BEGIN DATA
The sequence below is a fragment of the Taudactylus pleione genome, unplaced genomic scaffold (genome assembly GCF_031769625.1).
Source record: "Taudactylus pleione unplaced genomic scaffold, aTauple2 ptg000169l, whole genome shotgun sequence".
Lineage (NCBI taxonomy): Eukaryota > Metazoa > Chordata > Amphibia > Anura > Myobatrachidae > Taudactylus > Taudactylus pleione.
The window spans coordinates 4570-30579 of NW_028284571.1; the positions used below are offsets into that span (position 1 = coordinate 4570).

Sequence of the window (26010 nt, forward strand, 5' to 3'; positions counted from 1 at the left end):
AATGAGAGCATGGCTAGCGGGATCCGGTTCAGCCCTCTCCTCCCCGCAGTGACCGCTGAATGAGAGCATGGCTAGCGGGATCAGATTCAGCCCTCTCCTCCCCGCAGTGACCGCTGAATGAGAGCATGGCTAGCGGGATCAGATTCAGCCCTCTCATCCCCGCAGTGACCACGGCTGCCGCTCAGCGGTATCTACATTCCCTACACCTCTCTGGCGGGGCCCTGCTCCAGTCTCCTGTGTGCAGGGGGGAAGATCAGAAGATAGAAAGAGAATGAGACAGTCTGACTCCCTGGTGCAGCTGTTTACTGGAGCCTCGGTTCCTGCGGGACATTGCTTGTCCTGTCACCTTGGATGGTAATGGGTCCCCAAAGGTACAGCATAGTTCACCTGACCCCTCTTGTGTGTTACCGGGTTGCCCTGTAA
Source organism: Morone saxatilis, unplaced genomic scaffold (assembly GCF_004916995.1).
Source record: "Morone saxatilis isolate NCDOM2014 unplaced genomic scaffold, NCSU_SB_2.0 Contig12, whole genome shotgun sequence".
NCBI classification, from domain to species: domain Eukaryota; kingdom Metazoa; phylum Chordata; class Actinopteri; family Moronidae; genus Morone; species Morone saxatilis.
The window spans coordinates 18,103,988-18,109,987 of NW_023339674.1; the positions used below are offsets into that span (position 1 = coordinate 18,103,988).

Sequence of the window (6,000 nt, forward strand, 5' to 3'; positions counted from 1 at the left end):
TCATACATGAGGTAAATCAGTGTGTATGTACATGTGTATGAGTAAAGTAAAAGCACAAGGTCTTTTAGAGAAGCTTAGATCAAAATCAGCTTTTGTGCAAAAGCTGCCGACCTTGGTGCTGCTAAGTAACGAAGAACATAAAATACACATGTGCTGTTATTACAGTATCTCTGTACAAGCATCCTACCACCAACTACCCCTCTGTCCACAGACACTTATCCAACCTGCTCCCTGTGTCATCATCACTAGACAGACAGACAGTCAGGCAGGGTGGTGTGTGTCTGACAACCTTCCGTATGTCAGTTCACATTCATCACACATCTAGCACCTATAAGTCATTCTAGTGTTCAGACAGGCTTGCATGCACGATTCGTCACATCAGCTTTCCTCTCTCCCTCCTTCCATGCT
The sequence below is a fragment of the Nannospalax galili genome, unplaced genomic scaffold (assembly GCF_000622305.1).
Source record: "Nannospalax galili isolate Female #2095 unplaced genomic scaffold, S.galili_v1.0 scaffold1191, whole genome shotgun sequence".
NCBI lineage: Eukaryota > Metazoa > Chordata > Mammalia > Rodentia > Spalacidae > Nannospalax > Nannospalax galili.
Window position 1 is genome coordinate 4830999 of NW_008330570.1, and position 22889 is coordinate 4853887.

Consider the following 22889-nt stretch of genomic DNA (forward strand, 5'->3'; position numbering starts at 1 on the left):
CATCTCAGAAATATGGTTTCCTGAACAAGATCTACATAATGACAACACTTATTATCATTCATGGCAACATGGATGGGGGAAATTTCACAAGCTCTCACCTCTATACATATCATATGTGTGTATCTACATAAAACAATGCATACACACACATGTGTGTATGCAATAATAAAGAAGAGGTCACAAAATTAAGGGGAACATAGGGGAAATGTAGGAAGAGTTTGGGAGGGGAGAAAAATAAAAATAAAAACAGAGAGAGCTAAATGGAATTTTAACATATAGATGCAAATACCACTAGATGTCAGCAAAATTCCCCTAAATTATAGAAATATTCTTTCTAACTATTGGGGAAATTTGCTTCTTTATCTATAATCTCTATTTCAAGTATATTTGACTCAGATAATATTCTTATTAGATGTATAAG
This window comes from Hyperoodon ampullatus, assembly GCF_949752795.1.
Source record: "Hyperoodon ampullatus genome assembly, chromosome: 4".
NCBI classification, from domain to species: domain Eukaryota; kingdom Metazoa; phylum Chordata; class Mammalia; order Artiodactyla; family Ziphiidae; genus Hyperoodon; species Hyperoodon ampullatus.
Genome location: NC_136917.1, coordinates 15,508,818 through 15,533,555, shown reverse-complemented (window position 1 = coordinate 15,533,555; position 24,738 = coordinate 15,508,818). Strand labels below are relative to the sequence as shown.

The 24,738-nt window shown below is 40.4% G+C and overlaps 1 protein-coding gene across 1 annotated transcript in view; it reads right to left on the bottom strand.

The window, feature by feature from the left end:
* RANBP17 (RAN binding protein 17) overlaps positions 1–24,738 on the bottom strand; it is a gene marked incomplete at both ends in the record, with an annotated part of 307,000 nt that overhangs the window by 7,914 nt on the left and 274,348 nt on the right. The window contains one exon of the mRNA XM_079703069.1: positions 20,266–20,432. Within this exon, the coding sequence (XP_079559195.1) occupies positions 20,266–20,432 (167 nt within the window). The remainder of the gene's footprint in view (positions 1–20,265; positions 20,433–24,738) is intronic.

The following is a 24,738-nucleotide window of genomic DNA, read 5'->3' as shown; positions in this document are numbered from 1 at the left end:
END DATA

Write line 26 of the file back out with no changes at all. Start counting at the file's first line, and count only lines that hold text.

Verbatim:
The following is a 24,738-nucleotide window of genomic DNA, read 5'->3' as shown; positions in this document are numbered from 1 at the left end: